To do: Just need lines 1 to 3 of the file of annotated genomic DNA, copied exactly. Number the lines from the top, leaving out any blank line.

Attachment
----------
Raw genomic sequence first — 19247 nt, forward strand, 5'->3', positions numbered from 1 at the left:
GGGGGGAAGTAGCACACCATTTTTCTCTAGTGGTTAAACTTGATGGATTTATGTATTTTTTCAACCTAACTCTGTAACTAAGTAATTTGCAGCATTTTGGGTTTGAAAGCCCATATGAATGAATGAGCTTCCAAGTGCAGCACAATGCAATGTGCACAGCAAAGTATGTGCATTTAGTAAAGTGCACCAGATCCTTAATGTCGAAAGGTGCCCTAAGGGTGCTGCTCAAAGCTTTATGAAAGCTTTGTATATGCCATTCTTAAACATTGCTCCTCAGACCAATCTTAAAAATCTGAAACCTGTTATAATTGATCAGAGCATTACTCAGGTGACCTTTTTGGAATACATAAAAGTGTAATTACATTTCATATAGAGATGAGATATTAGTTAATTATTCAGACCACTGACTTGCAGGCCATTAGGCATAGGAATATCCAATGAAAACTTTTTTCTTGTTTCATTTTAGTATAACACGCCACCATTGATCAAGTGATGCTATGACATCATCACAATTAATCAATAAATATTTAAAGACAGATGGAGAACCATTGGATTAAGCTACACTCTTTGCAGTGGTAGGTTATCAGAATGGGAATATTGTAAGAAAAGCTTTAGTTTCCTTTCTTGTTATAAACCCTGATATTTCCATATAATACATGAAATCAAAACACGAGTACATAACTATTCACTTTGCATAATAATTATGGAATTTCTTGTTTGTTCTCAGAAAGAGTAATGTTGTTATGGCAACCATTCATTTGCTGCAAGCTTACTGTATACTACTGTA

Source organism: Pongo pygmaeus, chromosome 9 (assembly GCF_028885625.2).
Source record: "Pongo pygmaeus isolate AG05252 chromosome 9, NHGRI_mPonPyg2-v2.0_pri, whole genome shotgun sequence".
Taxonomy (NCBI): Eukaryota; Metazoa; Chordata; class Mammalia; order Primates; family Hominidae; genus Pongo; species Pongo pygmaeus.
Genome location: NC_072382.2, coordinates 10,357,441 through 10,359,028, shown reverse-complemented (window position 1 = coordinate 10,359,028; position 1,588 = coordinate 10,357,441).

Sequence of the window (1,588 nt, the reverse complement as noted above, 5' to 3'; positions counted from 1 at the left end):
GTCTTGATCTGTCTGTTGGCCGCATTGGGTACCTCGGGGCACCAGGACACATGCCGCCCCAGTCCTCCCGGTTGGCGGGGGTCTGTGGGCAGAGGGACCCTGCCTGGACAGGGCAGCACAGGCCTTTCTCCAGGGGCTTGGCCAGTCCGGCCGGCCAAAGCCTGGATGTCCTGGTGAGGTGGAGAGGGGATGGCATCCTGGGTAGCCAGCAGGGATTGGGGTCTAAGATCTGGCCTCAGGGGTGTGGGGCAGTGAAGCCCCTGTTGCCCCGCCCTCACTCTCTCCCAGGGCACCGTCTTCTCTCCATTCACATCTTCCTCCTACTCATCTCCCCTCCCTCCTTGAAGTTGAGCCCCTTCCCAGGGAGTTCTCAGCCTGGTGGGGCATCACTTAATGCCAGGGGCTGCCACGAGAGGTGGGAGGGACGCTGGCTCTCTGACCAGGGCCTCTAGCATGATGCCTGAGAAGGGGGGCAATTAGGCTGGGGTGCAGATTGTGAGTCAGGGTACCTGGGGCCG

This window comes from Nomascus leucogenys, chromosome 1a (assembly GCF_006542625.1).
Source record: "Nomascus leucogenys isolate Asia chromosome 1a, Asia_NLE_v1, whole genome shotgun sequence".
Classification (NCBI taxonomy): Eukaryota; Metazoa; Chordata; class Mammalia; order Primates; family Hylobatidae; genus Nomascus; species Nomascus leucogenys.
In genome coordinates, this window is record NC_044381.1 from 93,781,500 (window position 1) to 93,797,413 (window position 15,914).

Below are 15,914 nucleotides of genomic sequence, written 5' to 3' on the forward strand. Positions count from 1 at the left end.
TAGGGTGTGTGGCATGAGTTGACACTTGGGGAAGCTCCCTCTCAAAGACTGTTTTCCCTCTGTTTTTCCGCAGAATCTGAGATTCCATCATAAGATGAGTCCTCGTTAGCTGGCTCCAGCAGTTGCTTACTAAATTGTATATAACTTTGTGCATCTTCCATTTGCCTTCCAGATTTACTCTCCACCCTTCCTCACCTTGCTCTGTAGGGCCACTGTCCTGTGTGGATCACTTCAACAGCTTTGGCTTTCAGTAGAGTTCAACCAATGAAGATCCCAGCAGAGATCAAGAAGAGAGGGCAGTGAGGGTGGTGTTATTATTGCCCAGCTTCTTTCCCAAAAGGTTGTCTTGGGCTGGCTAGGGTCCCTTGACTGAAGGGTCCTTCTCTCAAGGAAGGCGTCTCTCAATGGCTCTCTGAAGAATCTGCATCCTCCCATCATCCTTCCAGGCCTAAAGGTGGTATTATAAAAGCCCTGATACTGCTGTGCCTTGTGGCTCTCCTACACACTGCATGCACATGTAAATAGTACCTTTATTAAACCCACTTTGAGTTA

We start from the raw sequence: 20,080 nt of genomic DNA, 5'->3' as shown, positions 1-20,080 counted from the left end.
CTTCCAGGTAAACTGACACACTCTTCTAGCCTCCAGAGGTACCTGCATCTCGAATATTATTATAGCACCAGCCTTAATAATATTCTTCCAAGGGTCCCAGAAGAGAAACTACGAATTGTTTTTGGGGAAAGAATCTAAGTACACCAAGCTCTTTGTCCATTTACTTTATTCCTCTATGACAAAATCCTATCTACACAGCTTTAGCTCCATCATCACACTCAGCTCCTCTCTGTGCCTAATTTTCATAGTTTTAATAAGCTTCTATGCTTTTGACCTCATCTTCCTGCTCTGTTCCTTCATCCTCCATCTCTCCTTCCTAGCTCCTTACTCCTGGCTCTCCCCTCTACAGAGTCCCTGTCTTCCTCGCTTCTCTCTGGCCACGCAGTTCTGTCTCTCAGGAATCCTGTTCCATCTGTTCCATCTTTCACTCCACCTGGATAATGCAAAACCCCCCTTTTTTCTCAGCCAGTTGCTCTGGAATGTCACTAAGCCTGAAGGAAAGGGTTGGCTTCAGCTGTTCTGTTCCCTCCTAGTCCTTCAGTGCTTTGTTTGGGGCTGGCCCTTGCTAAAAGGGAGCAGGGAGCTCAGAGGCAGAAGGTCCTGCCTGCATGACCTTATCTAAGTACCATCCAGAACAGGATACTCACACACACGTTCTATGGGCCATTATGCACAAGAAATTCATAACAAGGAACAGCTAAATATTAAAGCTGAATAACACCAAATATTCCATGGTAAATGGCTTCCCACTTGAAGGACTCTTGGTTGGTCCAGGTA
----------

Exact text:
Raw genomic sequence first — 19247 nt, forward strand, 5'->3', positions numbered from 1 at the left:
GGGGGGAAGTAGCACACCATTTTTCTCTAGTGGTTAAACTTGATGGATTTATGTATTTTTTCAACCTAACTCTGTAACTAAGTAATTTGCAGCATTTTGGGTTTGAAAGCCCATATGAATGAATGAGCTTCCAAGTGCAGCACAATGCAATGTGCACAGCAAAGTATGTGCATTTAGTAAAGTGCACCAGATCCTTAATGTCGAAAGGTGCCCTAAGGGTGCTGCTCAAAGCTTTATGAAAGCTTTGTATATGCCATTCTTAAACATTGCTCCTCAGACCAATCTTAAAAATCTGAAACCTGTTATAATTGATCAGAGCATTACTCAGGTGACCTTTTTGGAATACATAAAAGTGTAATTACATTTCATATAGAGATGAGATATTAGTTAATTATTCAGACCACTGACTTGCAGGCCATTAGGCATAGGAATATCCAATGAAAACTTTTTTCTTGTTTCATTTTAGTATAACACGCCACCATTGATCAAGTGATGCTATGACATCATCACAATTAATCAATAAATATTTAAAGACAGATGGAGAACCATTGGATTAAGCTACACTCTTTGCAGTGGTAGGTTATCAGAATGGGAATATTGTAAGAAAAGCTTTAGTTTCCTTTCTTGTTATAAACCCTGATATTTCCATATAATACATGAAATCAAAACACGAGTACATAACTATTCACTTTGCATAATAATTATGGAATTTCTTGTTTGTTCTCAGAAAGAGTAATGTTGTTATGGCAACCATTCATTTGCTGCAAGCTTACTGTATACTACTGTA

Source organism: Pongo pygmaeus, chromosome 9 (assembly GCF_028885625.2).